This form provides a good starting point for preparing a first draft of a bill of sale. However, as with use of any form, it is very important to take the time to read the form in its entirety to ensure that it is customized appropriately for use in your individual situation. For all but the simplest of transactions, it can be anticipated that some customization will be in order; and as mentioned above, it may also be advisable to consult with competent legal counsel.


NOTE: In the interests of simplicity, this form omits a lot of the standard clauses that would be found in more extensive contracts for the sale of goods, such as warranties, indemnification, provisions relating to dispute resolution and standard “boilerplate” terms. If you are dealing with anything more than a simple transfer of a few simple items of personal property (for example, the sale of an entire business, or assets that are subject to liens or other restrictions that need to be released), then you are advised to examine the possibility of using more comprehensive documentation and, as appropriate, seek the assistance of competent legal counsel.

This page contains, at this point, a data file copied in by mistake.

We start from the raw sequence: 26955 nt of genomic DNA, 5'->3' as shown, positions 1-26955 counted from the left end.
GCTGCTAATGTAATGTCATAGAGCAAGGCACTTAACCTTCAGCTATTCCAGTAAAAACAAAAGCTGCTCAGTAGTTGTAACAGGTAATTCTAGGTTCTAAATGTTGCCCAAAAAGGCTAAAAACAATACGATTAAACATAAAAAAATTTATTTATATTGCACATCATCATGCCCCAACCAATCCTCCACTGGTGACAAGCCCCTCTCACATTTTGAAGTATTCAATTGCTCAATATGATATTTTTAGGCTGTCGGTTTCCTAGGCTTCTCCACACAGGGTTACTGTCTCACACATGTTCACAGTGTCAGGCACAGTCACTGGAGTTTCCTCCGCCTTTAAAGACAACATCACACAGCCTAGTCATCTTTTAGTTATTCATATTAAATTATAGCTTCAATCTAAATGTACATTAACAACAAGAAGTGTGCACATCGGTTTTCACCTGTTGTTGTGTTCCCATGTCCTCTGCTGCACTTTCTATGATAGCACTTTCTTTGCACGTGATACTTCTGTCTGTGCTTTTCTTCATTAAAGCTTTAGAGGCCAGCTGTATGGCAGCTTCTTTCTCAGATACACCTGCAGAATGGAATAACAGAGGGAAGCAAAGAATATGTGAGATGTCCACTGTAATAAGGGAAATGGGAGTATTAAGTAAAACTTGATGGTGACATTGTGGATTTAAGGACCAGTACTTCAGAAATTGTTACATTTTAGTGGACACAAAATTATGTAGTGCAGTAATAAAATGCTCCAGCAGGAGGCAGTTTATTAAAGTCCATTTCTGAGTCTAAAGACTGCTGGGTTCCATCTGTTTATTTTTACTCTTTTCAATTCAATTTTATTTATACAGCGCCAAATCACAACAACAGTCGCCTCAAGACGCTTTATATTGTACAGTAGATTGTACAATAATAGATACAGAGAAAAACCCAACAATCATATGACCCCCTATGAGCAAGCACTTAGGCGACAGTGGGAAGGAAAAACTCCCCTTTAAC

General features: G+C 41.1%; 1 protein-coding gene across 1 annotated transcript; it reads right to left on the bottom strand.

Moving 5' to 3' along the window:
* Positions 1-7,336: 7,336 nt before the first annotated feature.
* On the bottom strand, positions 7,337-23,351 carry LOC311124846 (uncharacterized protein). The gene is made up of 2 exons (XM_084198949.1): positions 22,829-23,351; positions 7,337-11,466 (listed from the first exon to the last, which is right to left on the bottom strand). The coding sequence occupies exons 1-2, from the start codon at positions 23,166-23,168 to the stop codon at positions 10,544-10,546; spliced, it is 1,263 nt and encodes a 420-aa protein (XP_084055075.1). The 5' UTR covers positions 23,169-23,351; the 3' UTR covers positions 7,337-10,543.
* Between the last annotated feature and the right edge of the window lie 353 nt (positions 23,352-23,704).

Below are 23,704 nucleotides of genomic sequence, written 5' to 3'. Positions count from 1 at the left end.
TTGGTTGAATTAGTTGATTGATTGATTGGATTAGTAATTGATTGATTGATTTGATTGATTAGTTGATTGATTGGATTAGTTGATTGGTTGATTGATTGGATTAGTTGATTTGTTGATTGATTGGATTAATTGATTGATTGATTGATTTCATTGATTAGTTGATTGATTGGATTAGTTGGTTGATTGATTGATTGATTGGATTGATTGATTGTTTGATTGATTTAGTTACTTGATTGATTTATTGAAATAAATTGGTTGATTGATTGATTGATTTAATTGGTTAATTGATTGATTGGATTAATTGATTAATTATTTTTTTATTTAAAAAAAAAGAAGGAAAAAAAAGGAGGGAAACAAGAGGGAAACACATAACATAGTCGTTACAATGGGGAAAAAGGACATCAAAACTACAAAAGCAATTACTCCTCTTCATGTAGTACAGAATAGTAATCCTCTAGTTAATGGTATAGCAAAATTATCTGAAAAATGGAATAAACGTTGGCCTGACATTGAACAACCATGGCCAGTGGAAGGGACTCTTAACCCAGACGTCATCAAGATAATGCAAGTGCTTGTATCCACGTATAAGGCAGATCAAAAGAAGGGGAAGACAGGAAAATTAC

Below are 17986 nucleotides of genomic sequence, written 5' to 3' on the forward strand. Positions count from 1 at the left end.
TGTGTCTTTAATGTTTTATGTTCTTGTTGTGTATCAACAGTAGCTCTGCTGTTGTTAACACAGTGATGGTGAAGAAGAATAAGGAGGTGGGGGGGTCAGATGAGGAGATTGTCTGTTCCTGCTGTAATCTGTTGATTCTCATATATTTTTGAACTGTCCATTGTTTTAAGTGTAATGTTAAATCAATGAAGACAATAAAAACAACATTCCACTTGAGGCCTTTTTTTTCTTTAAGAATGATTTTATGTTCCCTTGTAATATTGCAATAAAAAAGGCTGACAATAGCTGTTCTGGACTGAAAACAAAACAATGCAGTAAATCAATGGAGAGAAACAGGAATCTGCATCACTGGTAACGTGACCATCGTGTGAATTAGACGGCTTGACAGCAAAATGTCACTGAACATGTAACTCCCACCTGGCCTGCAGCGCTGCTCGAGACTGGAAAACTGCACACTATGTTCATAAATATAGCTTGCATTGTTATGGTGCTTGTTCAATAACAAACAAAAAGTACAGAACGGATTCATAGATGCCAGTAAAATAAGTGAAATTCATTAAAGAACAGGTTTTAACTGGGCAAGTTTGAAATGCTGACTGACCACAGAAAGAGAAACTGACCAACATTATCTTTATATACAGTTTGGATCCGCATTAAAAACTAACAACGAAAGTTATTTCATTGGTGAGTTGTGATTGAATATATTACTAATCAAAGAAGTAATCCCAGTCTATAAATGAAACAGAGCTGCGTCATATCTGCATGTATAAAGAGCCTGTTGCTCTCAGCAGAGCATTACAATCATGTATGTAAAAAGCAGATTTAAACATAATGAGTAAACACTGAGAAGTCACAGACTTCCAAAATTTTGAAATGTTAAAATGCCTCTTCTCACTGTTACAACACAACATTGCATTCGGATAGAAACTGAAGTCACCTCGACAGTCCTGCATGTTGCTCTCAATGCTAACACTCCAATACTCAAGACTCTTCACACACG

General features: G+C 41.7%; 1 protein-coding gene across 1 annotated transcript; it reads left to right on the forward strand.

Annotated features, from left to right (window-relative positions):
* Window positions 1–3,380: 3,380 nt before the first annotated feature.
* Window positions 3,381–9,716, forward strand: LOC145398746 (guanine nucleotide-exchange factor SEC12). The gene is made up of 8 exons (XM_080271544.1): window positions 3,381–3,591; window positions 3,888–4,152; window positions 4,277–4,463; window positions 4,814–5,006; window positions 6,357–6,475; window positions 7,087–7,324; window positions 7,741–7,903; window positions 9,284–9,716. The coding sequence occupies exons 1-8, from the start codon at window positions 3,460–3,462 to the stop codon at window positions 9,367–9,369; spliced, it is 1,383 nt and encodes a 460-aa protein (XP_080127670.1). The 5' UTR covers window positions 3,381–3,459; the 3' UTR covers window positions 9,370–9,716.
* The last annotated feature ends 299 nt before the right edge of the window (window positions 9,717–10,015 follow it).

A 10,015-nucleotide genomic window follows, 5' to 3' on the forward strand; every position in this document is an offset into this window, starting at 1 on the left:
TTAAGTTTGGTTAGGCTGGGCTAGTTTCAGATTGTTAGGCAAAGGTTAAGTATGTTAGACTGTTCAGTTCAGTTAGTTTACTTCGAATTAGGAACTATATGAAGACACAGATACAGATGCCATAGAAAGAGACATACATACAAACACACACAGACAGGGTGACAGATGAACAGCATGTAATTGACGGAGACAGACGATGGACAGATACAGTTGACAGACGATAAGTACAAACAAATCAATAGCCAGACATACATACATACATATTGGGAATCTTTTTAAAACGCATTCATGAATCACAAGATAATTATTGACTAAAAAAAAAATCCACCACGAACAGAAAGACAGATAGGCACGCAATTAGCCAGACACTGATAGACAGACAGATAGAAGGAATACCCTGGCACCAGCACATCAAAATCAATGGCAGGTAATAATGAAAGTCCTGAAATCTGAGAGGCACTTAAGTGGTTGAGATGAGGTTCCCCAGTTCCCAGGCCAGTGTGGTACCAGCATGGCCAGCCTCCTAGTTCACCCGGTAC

The parties’ names and states of residence/incorporation (as applicable) should be inserted at the beginning of the document.


Alternate signature blocks are included to accommodate execution by corporate parties and individual parties. These should be duplicated and/or deleted and customized as required. The italicized language in brackets is for guidance only and should be deleted.

As mentioned above, bills of sale need not be attested, but it is common practice to get the signatures of the parties notarized by a notary public. This is particularly true if the bill of sale will be filed with any government filing office, as this avoids the need later for formally proving the signatures.


The form anticipates that the following Exhibits will be appended to the Agreement:

A – Property
B – Assumed Liabilities – only if the second clause of paragraph 1 is used (see below).



The first clause of paragraph 1 contains the basic language of transfer. The Property should be defined on Exhibit A.

The second clause of paragraph 1 contains alternate optional language that could be used if Assignee is assuming liabilities of Assignor in full or partial consideration of the transfer, or if Assignee has paid a purchase price in consideration of the transfer. Either or both alternatives can be deleted if redundant. If the first option in this clause is left in, the Assumed Liabilities should be defined on Exhibit B.